The head of the National Elections Authority (NEA), Judge Hazem Badawy, announced that Egyptian President Abdel Fattah El-Sisi was re-elected to a new six-year term with 89.6 percent of the vote in a landslide election victory. He said turnout was 66.8 percent of more than 67.3 million registered voters and President El-Sisi received 39,702,451 valid votes. The runner-up, Hazem Omar, received 1,986,352 votes, representing 4.5 percent of the valid ballots recorded by the authority. Farid Zahran finished third with 1,776,952 or 4 percent of the votes. Abdel-Sanad Yamama came fourth with 822,606 votes, or 1.9 percent, Badawy said.
World leaders, foreign embassies, local parties and syndicates congratulated Egyptian President Abdel Fattah El-Sisi for winning his third presidential term after the National Elections Authority (NEA) declared his landslide victory in the mid-December 2023 elections. Russian President Vladimir Putin was among the first to congratulate Egyptian President Abdel Fattah El-Sisi on his reelection victory. “Dear Mr. President, my dear friend, please accept my heartfelt congratulations on your re-election as president. Your convincing victory in the elections was a clear indication of the widespread recognition of your achievements in solving the urgent socio-economic and foreign policy challenges facing Egypt. It is difficult to overestimate your personal contribution to building and strengthening the Russian-Egyptian strategic partnership. I would like to confirm our readiness to continue constructive joint work on the further development of the entire range of bilateral ties, as well as the interaction in international affairs, including within the framework of BRICS,” says the message sent to the newly re-elected Egyptian President.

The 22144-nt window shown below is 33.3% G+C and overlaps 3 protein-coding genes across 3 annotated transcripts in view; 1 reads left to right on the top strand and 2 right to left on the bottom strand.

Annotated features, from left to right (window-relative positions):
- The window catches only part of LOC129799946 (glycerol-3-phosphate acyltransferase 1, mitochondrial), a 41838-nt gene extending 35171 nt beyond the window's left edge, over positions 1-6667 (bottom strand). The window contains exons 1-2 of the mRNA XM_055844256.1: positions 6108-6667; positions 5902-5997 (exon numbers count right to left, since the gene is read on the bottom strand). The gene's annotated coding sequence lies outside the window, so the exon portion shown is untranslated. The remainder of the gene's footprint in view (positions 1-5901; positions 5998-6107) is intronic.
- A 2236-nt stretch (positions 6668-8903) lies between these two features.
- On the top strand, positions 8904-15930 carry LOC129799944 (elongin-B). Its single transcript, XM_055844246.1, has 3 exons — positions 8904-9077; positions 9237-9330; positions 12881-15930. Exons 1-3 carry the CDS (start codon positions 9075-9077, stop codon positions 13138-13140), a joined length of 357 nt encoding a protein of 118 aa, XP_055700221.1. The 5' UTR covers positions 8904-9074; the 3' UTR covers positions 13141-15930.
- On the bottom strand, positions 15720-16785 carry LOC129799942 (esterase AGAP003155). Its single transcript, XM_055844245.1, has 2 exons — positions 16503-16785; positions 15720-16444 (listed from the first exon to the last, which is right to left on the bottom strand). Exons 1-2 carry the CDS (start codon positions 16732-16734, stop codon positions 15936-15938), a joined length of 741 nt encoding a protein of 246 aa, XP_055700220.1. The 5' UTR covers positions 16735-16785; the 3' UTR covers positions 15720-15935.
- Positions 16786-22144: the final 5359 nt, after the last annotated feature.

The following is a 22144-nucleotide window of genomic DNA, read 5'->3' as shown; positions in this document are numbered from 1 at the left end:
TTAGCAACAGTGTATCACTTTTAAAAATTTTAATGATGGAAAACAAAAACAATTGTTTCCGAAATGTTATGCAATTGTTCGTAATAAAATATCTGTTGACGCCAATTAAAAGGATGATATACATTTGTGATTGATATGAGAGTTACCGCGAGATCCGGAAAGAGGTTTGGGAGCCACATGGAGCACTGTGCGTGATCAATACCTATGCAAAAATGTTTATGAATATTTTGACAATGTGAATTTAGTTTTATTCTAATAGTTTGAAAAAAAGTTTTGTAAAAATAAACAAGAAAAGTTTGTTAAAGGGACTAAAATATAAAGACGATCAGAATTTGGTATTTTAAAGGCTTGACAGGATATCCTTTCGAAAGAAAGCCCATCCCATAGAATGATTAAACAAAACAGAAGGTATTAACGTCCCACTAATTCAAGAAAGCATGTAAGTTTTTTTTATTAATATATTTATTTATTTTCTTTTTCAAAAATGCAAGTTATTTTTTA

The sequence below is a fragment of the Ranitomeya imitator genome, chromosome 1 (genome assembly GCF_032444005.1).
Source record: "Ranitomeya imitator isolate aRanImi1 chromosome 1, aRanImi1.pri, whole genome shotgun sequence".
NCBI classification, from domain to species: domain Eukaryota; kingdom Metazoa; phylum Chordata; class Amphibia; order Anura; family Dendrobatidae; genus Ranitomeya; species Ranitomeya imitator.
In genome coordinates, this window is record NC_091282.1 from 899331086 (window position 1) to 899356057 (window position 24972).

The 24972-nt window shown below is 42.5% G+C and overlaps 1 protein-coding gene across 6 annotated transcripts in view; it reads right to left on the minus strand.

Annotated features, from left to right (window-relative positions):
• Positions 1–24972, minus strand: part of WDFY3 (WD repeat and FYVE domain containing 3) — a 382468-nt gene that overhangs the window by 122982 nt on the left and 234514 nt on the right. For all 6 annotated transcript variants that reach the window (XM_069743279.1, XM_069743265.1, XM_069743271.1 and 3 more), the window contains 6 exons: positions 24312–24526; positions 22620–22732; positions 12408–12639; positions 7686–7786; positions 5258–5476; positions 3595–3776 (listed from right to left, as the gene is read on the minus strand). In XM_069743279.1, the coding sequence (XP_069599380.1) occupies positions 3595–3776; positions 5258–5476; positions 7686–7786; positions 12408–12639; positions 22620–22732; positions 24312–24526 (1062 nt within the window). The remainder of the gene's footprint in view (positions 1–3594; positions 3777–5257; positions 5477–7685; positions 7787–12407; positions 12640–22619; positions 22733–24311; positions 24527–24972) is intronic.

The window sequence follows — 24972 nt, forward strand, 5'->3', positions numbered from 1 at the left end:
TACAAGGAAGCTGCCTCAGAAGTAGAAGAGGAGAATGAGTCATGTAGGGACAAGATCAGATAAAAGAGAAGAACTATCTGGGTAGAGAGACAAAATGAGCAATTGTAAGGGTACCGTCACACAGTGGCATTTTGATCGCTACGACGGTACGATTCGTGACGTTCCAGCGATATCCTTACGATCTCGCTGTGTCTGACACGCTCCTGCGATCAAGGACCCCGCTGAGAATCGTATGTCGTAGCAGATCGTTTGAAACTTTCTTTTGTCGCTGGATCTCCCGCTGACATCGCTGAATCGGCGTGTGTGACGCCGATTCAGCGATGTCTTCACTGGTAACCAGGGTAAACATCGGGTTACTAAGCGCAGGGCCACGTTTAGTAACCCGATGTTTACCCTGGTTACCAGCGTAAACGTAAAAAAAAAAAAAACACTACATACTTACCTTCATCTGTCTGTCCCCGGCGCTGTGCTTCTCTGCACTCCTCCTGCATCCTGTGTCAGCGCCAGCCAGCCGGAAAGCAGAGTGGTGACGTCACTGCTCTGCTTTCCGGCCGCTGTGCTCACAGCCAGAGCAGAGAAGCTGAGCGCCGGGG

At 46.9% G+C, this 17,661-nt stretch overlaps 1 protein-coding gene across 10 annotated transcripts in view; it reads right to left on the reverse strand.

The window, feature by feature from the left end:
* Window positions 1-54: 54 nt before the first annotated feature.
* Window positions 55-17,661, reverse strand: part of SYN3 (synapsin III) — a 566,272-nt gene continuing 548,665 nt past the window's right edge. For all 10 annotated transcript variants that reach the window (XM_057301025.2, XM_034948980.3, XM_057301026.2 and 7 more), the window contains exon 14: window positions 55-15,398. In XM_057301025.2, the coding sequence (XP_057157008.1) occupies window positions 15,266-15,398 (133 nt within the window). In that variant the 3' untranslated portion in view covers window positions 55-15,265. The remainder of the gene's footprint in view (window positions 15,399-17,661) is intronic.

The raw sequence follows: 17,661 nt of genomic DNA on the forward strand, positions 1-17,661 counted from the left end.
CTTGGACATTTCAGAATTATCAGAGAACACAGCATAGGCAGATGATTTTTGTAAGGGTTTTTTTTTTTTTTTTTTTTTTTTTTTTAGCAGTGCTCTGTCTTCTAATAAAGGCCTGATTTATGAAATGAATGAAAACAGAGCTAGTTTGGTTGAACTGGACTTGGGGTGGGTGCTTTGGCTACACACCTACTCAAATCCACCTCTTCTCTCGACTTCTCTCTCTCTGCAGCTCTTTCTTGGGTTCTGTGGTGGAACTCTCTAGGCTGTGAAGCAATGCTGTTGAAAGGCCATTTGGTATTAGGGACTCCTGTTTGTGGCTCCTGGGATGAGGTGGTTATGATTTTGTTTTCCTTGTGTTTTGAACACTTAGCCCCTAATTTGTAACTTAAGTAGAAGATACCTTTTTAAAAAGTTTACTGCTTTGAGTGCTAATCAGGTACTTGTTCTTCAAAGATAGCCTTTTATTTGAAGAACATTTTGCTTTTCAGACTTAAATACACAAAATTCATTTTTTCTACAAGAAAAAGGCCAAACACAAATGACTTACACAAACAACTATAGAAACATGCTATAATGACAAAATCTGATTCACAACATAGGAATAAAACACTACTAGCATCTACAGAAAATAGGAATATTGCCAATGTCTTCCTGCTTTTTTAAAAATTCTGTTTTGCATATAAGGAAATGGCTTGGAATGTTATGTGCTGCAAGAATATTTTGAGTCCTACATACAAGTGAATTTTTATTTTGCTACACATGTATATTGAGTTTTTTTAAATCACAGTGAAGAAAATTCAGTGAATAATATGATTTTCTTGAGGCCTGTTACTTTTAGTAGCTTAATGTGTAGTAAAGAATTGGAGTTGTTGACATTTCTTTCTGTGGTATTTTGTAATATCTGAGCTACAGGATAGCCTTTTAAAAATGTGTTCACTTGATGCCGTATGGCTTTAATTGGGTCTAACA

These elections witnessed the highest voter turnout in the history of Egypt, and with good reason. Well-known Political Science Professor at Cairo University, Neveen Masaad, agrees that the high voter turnout in the elections can be explained by Egyptians’ awareness of national security threats. “These threats primarily stem from events in Gaza and the unstable regional situation in neighboring countries such as Libya and Sudan,” Professor Neveen Masaad told Ahram Online. She said the increased awareness has prompted people to rally behind their president and express their confidence in Abdel Fattah El-Sisi’s ability to effectively manage Egypt’s national security program.
Likewise, Senior Policy Advisor and Egyptian Senator, Abdel-Moneim Said, attributes the significant turnout in the 2024 presidential elections to the unfolding developments in Gaza. “These events affected all sectors of Egyptian society, triggering Egyptians memories of the Arab Spring,” said Abdel-Moneim Said. Events in Gaza, coupled with the regional threats facing Egypt, have provoked a strong desire among Egyptians to unite behind their president in the face of potential dangers, he added. He said concerns include the forced resettlement of Palestinians in Egypt and Yemen’s Houthi actions creating significant risks in the Red Sea. These risks include threats to the Suez Canal and Egyptian cities in the Sinai, such as Dahab and Nuweiba, Said said. Consequently, the sense of insecurity among Egyptians underscored the critical importance of supporting the president and casting their votes, he added.